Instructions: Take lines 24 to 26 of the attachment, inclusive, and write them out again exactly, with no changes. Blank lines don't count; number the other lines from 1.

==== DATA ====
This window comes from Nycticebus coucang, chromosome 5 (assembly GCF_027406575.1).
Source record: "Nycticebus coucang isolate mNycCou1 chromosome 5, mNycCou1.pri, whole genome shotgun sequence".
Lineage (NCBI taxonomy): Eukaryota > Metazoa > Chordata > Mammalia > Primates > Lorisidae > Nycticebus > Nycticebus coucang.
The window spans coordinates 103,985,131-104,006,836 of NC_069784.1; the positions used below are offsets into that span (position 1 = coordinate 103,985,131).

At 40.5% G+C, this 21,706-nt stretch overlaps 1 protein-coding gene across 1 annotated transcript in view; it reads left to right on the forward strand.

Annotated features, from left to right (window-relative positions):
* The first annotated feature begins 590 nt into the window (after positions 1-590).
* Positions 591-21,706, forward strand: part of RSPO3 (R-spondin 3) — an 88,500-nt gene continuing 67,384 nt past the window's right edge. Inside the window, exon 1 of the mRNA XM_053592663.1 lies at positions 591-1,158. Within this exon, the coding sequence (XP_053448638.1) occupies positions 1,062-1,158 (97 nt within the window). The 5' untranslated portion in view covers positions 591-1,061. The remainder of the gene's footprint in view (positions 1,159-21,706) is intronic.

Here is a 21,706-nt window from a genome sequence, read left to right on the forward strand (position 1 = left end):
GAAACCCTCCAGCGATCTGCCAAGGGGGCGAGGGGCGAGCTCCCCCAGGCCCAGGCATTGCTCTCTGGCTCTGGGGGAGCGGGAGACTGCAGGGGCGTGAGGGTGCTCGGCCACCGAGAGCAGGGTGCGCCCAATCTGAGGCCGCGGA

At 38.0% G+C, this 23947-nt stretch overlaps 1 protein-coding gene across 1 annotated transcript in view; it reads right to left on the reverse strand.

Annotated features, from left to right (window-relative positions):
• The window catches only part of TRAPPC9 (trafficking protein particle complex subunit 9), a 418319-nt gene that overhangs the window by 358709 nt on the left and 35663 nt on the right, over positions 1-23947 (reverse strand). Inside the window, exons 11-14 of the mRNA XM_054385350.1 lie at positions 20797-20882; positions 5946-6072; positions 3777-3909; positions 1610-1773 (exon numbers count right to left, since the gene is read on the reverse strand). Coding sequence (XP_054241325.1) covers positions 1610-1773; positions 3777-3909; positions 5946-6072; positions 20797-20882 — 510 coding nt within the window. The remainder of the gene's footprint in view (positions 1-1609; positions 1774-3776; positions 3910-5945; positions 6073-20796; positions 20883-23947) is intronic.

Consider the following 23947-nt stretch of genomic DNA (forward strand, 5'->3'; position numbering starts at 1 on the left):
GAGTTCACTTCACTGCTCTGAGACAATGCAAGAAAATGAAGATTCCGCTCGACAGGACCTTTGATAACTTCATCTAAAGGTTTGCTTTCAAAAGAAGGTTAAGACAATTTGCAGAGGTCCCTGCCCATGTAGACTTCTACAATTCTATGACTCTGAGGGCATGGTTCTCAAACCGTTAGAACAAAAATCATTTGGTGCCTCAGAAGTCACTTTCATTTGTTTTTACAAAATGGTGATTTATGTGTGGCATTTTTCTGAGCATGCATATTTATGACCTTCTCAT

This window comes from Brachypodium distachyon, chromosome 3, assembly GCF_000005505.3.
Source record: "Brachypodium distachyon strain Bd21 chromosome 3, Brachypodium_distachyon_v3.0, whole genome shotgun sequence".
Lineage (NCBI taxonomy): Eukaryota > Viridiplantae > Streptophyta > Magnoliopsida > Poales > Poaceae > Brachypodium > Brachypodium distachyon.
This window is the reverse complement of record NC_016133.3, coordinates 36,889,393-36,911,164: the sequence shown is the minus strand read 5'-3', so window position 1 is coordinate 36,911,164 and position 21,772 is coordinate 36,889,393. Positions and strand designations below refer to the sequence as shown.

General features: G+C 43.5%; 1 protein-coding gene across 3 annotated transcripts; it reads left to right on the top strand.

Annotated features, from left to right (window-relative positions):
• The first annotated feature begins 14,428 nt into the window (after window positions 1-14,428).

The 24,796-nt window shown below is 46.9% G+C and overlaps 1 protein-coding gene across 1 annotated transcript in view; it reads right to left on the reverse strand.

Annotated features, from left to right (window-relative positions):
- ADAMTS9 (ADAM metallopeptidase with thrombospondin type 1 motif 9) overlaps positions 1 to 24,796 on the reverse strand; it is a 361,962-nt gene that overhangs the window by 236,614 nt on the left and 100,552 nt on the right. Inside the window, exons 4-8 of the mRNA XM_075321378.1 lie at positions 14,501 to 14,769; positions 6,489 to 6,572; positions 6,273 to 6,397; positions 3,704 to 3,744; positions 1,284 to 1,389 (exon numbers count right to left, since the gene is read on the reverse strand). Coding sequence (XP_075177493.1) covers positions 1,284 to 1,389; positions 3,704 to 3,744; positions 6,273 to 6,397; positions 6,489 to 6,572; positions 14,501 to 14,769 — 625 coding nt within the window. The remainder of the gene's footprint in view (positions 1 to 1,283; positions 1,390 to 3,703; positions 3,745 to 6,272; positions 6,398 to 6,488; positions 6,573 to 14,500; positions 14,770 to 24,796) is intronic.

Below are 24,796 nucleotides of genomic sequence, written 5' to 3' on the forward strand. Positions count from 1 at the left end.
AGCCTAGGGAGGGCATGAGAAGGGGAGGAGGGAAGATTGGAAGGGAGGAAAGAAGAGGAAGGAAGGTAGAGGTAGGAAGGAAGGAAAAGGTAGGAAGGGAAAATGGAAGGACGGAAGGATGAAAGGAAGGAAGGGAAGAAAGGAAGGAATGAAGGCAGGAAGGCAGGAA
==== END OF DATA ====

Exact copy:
Annotated features, from left to right (window-relative positions):
- ADAMTS9 (ADAM metallopeptidase with thrombospondin type 1 motif 9) overlaps positions 1 to 24,796 on the reverse strand; it is a 361,962-nt gene that overhangs the window by 236,614 nt on the left and 100,552 nt on the right. Inside the window, exons 4-8 of the mRNA XM_075321378.1 lie at positions 14,501 to 14,769; positions 6,489 to 6,572; positions 6,273 to 6,397; positions 3,704 to 3,744; positions 1,284 to 1,389 (exon numbers count right to left, since the gene is read on the reverse strand). Coding sequence (XP_075177493.1) covers positions 1,284 to 1,389; positions 3,704 to 3,744; positions 6,273 to 6,397; positions 6,489 to 6,572; positions 14,501 to 14,769 — 625 coding nt within the window. The remainder of the gene's footprint in view (positions 1 to 1,283; positions 1,390 to 3,703; positions 3,745 to 6,272; positions 6,398 to 6,488; positions 6,573 to 14,500; positions 14,770 to 24,796) is intronic.

Below are 24,796 nucleotides of genomic sequence, written 5' to 3' on the forward strand. Positions count from 1 at the left end.